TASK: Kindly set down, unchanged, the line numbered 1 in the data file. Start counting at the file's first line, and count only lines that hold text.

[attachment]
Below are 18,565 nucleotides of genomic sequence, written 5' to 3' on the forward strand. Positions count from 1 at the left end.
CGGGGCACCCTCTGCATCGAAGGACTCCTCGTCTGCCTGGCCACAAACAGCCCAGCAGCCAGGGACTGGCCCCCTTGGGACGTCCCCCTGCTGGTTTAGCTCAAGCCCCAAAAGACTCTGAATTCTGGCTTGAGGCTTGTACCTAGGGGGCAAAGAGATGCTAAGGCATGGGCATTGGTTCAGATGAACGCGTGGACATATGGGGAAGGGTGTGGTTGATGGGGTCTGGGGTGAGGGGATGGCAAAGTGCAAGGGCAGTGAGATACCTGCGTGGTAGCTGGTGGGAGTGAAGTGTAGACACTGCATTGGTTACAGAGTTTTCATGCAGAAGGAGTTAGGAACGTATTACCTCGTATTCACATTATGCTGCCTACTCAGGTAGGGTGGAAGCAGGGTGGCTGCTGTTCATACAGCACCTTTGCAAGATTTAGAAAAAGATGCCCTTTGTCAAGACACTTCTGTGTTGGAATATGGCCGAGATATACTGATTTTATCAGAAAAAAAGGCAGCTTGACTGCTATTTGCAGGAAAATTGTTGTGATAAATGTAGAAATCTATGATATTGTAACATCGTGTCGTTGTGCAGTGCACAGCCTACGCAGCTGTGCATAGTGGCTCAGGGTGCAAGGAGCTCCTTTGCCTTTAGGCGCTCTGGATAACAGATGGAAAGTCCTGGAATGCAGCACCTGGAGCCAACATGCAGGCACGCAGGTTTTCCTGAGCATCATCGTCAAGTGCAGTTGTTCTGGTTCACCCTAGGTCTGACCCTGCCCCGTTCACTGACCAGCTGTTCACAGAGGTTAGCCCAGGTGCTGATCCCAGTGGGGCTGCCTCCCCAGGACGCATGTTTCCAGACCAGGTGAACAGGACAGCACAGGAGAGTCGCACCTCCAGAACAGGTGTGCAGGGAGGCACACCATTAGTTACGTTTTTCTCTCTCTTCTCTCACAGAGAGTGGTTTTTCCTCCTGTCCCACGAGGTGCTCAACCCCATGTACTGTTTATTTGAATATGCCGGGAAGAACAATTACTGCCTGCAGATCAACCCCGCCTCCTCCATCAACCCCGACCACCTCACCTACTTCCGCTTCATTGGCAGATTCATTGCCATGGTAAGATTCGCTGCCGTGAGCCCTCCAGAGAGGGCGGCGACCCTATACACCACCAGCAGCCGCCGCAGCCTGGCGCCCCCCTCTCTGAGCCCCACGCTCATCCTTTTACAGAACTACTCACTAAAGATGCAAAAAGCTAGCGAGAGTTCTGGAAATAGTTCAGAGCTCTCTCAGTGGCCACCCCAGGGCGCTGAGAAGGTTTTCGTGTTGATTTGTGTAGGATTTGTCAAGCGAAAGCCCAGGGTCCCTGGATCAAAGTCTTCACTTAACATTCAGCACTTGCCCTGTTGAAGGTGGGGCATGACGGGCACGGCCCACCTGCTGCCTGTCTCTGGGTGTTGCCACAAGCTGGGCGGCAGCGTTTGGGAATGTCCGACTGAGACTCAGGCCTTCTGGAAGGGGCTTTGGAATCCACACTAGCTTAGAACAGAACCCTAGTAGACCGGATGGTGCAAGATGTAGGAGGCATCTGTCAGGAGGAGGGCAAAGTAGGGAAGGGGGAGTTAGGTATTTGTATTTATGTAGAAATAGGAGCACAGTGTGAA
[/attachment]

Below are 18,565 nucleotides of genomic sequence, written 5' to 3' on the forward strand. Positions count from 1 at the left end.